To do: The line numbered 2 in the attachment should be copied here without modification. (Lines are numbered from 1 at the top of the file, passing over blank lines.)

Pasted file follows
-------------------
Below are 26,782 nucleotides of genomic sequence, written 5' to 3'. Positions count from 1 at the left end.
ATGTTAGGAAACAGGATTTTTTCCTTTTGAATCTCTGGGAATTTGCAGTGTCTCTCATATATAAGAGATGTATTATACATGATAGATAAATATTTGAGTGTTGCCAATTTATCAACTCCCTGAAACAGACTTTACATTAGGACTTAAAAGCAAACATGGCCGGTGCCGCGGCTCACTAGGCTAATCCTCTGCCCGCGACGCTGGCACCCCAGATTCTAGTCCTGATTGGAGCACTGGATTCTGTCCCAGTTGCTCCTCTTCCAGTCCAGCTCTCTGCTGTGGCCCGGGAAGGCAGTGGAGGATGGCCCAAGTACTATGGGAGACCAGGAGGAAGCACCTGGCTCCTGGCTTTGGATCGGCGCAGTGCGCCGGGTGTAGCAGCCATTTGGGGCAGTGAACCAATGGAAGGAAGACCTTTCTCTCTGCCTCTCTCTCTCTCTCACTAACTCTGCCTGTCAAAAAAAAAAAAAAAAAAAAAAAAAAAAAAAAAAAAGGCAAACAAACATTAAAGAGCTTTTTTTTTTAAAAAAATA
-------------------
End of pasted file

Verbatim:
ATGTTAGGAAACAGGATTTTTTCCTTTTGAATCTCTGGGAATTTGCAGTGTCTCTCATATATAAGAGATGTATTATACATGATAGATAAATATTTGAGTGTTGCCAATTTATCAACTCCCTGAAACAGACTTTACATTAGGACTTAAAAGCAAACATGGCCGGTGCCGCGGCTCACTAGGCTAATCCTCTGCCCGCGACGCTGGCACCCCAGATTCTAGTCCTGATTGGAGCACTGGATTCTGTCCCAGTTGCTCCTCTTCCAGTCCAGCTCTCTGCTGTGGCCCGGGAAGGCAGTGGAGGATGGCCCAAGTACTATGGGAGACCAGGAGGAAGCACCTGGCTCCTGGCTTTGGATCGGCGCAGTGCGCCGGGTGTAGCAGCCATTTGGGGCAGTGAACCAATGGAAGGAAGACCTTTCTCTCTGCCTCTCTCTCTCTCTCACTAACTCTGCCTGTCAAAAAAAAAAAAAAAAAAAAAAAAAAAAAAAAAAAAGGCAAACAAACATTAAAGAGCTTTTTTTTTTAAAAAAATA